But, four months into the war, he noticed something which was to him remarkable. In a letter to the U S medical community published in the Journal of the American Medical Association (2) he wrote, “The outstanding medical feature of the campaign in France and Belgium is that wounded, not sick, are sent from the front. So far, disease has played a very small part and the troops have had wonderful health, in spite of exposure in the trenches.” In the same letter, he actually took notice of combat injuries, commenting that wounds from artillery weapons (shrapnel) were more dangerous than bullet wounds because the shrapnel was usually contaminated with mud and dirt. And the dirt and mud of this fertile region were heavily populated with bacterial pathogens. As Osler put it, “The surgeons are back in the pre-Listerian days and have wards filled with septic wounds.”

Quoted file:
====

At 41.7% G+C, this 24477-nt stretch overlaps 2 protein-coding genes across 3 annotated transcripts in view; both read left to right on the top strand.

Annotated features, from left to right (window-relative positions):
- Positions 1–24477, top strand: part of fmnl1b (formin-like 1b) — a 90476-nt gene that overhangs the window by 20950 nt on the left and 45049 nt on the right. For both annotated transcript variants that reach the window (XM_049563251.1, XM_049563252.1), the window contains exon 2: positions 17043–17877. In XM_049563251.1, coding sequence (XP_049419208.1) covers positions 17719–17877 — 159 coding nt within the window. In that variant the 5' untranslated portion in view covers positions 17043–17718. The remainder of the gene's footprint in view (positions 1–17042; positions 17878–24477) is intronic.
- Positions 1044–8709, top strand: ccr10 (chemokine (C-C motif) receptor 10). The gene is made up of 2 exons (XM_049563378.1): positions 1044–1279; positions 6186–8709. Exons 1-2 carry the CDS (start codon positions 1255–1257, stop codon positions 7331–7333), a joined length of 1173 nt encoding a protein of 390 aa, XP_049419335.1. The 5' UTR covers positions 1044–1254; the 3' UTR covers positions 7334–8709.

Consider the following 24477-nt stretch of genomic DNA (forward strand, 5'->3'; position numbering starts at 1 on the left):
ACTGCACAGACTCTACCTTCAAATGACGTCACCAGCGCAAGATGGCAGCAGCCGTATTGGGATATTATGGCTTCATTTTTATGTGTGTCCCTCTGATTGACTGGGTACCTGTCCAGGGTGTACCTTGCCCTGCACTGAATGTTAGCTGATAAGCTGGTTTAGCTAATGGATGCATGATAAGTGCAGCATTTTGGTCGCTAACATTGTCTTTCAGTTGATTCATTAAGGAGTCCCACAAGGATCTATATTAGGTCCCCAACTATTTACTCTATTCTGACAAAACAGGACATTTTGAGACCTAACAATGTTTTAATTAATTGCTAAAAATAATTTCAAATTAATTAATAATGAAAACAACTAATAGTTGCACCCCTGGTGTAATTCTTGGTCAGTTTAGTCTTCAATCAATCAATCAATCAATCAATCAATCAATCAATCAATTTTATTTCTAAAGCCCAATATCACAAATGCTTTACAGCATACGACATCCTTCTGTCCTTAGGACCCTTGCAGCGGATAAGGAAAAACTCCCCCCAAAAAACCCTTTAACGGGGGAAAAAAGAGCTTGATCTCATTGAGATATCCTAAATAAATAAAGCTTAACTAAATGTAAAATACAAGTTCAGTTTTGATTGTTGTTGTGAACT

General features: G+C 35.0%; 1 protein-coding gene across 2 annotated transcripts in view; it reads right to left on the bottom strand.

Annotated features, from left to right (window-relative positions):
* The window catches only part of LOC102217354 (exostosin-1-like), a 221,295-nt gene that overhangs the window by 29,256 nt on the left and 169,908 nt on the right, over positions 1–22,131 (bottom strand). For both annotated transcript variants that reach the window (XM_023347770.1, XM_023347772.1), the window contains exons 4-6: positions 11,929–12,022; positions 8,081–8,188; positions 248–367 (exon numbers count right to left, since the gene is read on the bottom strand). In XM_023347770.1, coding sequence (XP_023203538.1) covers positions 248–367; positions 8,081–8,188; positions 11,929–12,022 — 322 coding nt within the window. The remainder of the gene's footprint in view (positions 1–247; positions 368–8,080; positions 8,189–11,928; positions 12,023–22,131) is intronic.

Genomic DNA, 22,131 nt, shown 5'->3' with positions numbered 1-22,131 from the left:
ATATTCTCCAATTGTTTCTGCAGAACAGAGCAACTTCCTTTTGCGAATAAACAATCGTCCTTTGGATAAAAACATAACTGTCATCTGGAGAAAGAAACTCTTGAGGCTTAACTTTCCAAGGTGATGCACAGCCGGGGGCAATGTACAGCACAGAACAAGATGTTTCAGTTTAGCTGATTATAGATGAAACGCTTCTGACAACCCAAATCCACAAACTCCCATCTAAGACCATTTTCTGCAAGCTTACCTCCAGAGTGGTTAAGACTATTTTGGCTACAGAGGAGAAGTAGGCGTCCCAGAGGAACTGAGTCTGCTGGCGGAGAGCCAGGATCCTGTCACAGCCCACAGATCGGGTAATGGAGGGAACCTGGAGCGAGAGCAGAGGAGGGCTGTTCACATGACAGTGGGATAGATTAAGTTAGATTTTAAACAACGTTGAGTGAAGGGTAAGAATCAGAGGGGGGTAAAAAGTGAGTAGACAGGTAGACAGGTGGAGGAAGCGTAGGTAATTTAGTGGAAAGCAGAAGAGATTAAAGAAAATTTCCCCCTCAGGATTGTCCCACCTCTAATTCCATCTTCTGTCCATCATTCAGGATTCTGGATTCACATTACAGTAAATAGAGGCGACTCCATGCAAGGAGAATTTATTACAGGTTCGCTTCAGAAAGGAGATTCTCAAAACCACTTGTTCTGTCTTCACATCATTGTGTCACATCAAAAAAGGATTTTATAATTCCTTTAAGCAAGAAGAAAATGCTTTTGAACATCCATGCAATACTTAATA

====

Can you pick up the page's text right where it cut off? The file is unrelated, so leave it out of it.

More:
1915 appears to be the last time Osler spoke about war medicine, in a speech “Science and War”, given early in October. Here he acknowledged that science had, in the early 20th century, made the waging of war “more terrible, more devastating, more brutal in its butchery”. But Sir William Osler, non-surgeon, Professor of Medicine and honorary Colonel in the Oxfordshire Regiment, saw – perhaps only dimly – the future of combat medicine, also a product of science: “[an] enormous number spared the misery of sickness, the unspeakable tortures saved by anesthesia, the more prompt care of the wounded, the better surgical technique…”. Add effective shock management, antibiotics and modern imaging, and we have the picture of modern combat casualty care as practiced nearly 100 years later.